While the reality probably lies somewhere in between the two narratives, I was struck by the overwhelming fanaticism with the war in Egypt. In Israel, it’s another war amongst the many in the past 60 years: the War of Independence in 1948, the Suez Campaign in 1956, the 6-day war in 1967, the Yom Kippur War in 1973, the 1982 Lebanon War, the First Intifada in 1987, the Second Intifada in 2000, the Second Lebanon War in 2006, and the Gaza War in 2008.

As I received a huge hug from an Egyptian after saying that I knew about the victory of the 1973 war, I was inundated with the sense of the impossibility of objectiveness in this conflict. Maybe it’s the same with others as well, but Israel’s 60-year existence has been so densely filled with complicated events, not to mention the history stretching back at least 2,000 years, that one can pick facts to support almost any opinion. It’s impossible to not to have any opinion, I know that my interpretations of events is often clouded by fierce biases, but these systematic and dialectic viewpoints reveal the divides and lack of mutual understanding throughout the conflict.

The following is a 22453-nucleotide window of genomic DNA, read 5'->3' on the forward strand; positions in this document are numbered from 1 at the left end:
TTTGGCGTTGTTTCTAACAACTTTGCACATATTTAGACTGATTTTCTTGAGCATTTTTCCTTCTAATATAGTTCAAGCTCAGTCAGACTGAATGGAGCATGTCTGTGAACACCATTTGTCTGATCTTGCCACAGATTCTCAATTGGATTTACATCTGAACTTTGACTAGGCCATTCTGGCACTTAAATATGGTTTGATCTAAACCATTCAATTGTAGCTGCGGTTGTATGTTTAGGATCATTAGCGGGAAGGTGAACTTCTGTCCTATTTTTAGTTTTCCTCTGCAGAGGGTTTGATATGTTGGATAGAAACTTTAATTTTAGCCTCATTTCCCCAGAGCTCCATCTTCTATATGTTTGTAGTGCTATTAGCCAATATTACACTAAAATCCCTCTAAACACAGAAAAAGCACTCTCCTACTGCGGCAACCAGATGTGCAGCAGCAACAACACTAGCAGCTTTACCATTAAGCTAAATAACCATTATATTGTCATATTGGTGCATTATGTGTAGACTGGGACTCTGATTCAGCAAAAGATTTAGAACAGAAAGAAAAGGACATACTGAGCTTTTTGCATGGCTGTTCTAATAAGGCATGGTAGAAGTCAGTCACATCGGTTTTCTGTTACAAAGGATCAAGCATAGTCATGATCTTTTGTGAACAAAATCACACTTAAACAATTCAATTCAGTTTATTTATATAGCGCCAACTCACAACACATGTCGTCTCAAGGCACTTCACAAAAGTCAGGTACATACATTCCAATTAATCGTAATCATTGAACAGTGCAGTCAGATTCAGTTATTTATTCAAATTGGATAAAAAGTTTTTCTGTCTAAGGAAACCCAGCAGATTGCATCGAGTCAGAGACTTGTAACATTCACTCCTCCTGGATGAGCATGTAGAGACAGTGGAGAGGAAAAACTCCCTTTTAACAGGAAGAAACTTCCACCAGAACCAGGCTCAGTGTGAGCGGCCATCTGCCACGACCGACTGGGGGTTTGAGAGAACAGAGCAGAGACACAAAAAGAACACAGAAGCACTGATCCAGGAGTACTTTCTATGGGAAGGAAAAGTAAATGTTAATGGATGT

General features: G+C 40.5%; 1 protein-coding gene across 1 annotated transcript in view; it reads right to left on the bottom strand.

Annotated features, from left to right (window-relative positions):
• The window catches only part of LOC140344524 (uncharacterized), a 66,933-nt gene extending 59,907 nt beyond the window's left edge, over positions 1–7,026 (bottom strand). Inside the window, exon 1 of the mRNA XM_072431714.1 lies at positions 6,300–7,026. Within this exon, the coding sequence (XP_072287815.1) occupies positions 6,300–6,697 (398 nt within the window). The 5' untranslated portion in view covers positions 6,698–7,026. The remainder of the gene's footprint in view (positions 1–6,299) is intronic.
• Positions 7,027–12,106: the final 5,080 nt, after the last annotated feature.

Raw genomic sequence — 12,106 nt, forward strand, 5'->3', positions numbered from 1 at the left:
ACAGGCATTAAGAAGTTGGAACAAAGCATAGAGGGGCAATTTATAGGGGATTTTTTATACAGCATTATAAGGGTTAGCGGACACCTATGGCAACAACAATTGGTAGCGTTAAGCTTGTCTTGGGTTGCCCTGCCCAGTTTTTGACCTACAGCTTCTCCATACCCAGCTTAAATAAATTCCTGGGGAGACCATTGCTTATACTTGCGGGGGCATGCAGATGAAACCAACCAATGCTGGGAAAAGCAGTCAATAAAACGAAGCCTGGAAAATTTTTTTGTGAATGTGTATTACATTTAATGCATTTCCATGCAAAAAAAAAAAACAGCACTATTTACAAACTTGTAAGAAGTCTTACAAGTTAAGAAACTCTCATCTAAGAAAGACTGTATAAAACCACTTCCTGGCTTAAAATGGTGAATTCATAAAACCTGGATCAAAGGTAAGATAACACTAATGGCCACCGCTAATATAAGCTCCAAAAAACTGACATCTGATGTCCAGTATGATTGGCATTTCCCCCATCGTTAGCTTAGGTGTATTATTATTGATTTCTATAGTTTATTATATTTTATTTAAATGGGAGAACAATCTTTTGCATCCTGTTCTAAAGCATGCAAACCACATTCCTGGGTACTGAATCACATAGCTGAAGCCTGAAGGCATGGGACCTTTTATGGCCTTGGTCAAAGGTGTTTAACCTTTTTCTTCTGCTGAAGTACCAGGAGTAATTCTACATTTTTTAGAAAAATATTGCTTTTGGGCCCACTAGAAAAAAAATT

Egypt and Israel have made peace, but the vastly different narratives reveal a greater trend with Israel and all of its neighbors. These mass inconsistencies pose a threat to any sustainable peace, and put future generations on both sides in danger of growing extremism.

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Gilad Shalit and the Absence of Face in American Wars

After the march with Gilad's parents from the North, thousands gathered to listen to different speakers, performers, and children on why his release of immediate concern. (Saverin/TYG)

By Diana Saverin

JERUSALEM – Thousands of people gathered between King David and King George Street on Thursday night in the culmination of the march from the north of Israel to Jerusalem advocating for the release of Gilad Shalit, an Israeli soldier held captive by Hamas. Two hundred thousand civilians joined at some point, and the blur of shirts and posters with a blue outline Gilad’s face cultivated a sense of unity.

In many ways, the march could have appeared in support of anything. Jerusalem is a constant hub of protests and marches given the tense political climate that spans a range of issues relating to land, religion, Zionism, education, gender, modesty, and more. This particular gathering struck me as incredibly unique, though, and exposed a great deal about what makes the Israeli-Palestinian conflict something difficult to relate to as an outsider.